A notable release on Denouement Records is a project Kaska, Williams, and Feldman collaborated on featuring the premieres of Williams's Essay for Strings and Trumpet Concerto, and Kaska's A Long Way: Three Songs and Harp Concerto. The disc was recorded with the London Symphony Orchestra with Feldman conducting.
While Kaska's duties at the label take time away from composing, the label is a great vehicle for him and other local composers such as Associate Professor Louis Stewart and former Composition Department Chair Jack Jarrett to get their music heard. So far, the label has released five CDs, and 10 more orchestra projects are in the works, as is a national distribution deal.
Kaska's accessible, melodic style is on target with listeners and performers. He has received commissions for major works from Ann Hobson Pilot (harpist for the Boston Symphony Orchestra) and the Eroica Trio. At the 2001 premiere of Kaska's Triple Concerto for the Eroica Trio with the Saint Louis Symphony Orchestra, the audience was so enthusiastic that it applauded after each movement.
"A problem with classical music today," says Kaska. "is that a lot of older repertoire seems stale and many contemporary composers lose the audience with dissonance. New music is hard to grasp for the average concertgoer. I made the decision to write tonal, accessible music."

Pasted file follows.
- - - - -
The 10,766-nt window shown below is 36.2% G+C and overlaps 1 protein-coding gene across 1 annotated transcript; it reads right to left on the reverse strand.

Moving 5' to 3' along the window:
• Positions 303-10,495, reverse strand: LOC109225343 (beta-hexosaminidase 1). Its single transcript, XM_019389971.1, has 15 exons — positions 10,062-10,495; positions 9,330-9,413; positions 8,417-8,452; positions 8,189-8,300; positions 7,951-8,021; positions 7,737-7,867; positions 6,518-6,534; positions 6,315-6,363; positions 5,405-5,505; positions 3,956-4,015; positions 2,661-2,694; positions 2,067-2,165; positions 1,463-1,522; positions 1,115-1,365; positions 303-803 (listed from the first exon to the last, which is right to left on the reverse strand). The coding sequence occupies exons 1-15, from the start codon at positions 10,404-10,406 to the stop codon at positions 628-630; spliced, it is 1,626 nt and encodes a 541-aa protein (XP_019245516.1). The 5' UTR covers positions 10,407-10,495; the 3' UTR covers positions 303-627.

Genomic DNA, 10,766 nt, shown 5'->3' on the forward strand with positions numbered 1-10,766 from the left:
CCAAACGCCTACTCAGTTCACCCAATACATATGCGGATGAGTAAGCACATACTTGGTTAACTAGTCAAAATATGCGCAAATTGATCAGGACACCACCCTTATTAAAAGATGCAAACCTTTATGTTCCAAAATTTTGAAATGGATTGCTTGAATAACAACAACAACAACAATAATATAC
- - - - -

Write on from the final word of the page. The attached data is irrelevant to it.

Kaska has developed a personal style that is readily appealing, yet has enough depth to satisfy "serious" music listeners. While Kaska says he has a "hunger" to get to Hollywood, he seems to have all a rising young composer could hope for in Boston. In addition to commissions for new pieces and running his record label, Kaska also conducts the Metropolitan Orchestra. "I have good work here, exciting developments at my label, and ties to London that I want to see through," he says. To date, over 40 orchestras have played his music. So while Kaska waits to see if the high road he's on will ultimately lead to Hollywood, the scenery he's glimpsed along the way has been quite satisfying.